The wind lightly caressed my face. The smell of fish filled the air around me. My hands wrapped around the railing as I leaned into the salty sea air. The pier was empty. Usually about this time the pier would be filled with fishermen and their children. Their fishing rods would be leaning against the railing; a line would be leading into the ocean, bobbing in the waves. But, tonight the pier was silent. The restaurant that was residing on the pier was dark, silent.
The sky was dark, cloudy. The moon was large, but hidden by the dark clouds. The stars were not shinning, they remained bleak, buried beneath the gloomy, unwelcoming clouds.
I looked out into the ocean. The waves broke gently against the legs of the pier, filling the air with a light rumble.
I’ve got to do it. I thought to myself.
The sea was calm, except for the light crashing below.
My mind filled with thoughts; thoughts of the darkness in my heart, thoughts of the future, which I would no longer be part of.
I’ve got to do it. I told myself.
Looking into the dark, free flowing ocean, I organized my final thoughts.
I’m going to do this.
My hands grew tight on the railing. My feet stepped up on the bar, right below the top railing.
Loosening my grip, I stood up straight. I felt freedom. All of the trouble of the last few days were lifted off of my chest, being caught by the light breeze and lifted away into the night sky.
I looked down at the sea below. It seemed so peaceful, tranquil, and relaxing. I was ready. As I looked into the peacefulness of the waves, I thought of my family; which would never be whole again. Earlier this week we had experienced a loss: my father, the man who taught me all I knew. The man who risked his life for me and raised me the best he could. Now that he was gone, I was gone. I would never be the same again.
I couldn’t live without him.
I then thought of my friends, the people who allowed me to grow and learn through their guidance and advice. The people who ensured me that all would be al right, but I know better; things will only get worse. Throughout the next few days I had been pulled apart by these two powers, unsure where I would end up. Now I was here.
I’ve got to do this.
The wind blew lightly against my skin. I closed my eyes, causing a tear to streak down my cheek. I stretched my arms out from my sides, feeling the breeze brush through my fingers.
I am ready.
With a final thought of those I loved, I prepared myself and jumped into the silent night.
The wind lightly caressed my face. The smell of fish brought me back into reality. I opened my soggy, puffy eyes to see that I was leaning against the top rail, my feet firmly planted on the pavement. The waves below broke calmly against the pillars of the pier, playing like relaxing music in my head.
The pier was filled with eager fishermen and their children. Their fishing line’s draped into the waves of the ocean. I heard the ruckus from the busy restaurant behind me.
I took another look into the night sky through my blurry eyes. “Dad,” I whispered. “I love you and I’m sorry.” I stepped up to the middle rail, straightening my back out.
My eyes filled with tears, my heart filled with pain. The pain ran through my veins, numbing my body and all my limbs. The breezy air brushed against my body, freeing my mind. “We will soon be reunited. I will be freed.”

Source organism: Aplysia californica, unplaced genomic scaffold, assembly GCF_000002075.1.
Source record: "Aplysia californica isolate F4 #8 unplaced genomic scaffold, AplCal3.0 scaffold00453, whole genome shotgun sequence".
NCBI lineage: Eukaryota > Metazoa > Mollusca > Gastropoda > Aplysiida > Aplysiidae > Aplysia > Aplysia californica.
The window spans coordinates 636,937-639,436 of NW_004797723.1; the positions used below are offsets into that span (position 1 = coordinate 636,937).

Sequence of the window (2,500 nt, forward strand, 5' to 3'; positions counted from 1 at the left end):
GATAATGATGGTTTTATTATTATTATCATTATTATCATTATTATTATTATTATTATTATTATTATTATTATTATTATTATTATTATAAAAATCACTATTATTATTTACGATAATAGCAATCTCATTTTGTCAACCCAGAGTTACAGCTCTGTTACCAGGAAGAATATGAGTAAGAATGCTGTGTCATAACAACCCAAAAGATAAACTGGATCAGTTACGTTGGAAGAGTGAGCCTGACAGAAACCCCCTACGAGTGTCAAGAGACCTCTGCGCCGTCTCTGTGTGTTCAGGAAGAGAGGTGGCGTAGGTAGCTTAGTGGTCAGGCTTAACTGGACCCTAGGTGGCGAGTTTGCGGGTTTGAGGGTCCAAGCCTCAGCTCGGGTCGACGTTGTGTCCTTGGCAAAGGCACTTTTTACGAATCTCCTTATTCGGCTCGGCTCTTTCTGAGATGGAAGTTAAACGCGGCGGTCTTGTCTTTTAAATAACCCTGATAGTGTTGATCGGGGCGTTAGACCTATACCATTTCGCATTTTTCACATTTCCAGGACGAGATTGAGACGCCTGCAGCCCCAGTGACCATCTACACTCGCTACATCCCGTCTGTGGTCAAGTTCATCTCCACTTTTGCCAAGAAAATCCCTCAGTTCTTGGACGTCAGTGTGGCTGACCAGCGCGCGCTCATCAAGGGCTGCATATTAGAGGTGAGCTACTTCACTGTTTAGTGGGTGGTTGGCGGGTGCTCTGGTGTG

I began to feel small. My mind was filled with thoughts, thoughts of the darkness in my heart; thoughts of the future, the future that I would no longer be part of. In the sky I saw the twinkling of a single star above. I was alone. All the sound around me disappeared, leaving me alone on the pier.
Preparing myself for the jump I thought about the freedom I would soon feel being once again reunited with my father. I looked down into the dark ocean. It was completely peaceful.
“I will soon be at peace.” I closed my eyes. “I love you, Dad.” I thought aloud leaning forward, preparing to leap.
With a swift motion, the palm of a rough hand landed on my right shoulder distracting me. I didn’t open my eyes for fear that I would start to cry again.
“They need you.” A husky male voice said from behind. “You are the man now.”
I opened my eyes, but did not turn toward the voice.
In a whisper the voice said, “Take care of them. I love you, Dean.”
Dean? That’s my middle name: Christopher Dean Walton. Most people called me Chris, but my father called me Dean. He always told me that Dean was his Father’s name. As a child he never really knew who his father was because his parents split right after his birth. But when he finally did meet his father at the age of twenty-one, they became the best of friends, starting a wonderful relationship. It was then that he realized the importance of family. And it was then that he vowed that he would never neglect his family.
“Dad,” I said, turning toward the voice. No one was there. Only the fishermen and their children, who had not even realized I was there.
They need you. Those words stuck in my head. My family: my brother, my sister, and my mother. How could I let them down? Is this how I honor my father, by neglecting the only family I have?
I stepped down from the railing, wiping the remaining tears from my eyes and glanced at the sky. Among the horizon, small beams of light began to shine through the dark atmosphere, lighting up the sky for another day.
With another look into the ever changing sky I said, “I love you, Dad.”
Anthony K. Giesick
I grew up loving stories and quickly found myself loving writing poetry, stories, songs! Here is a sample of what Beautiful Feet Writings is all about!.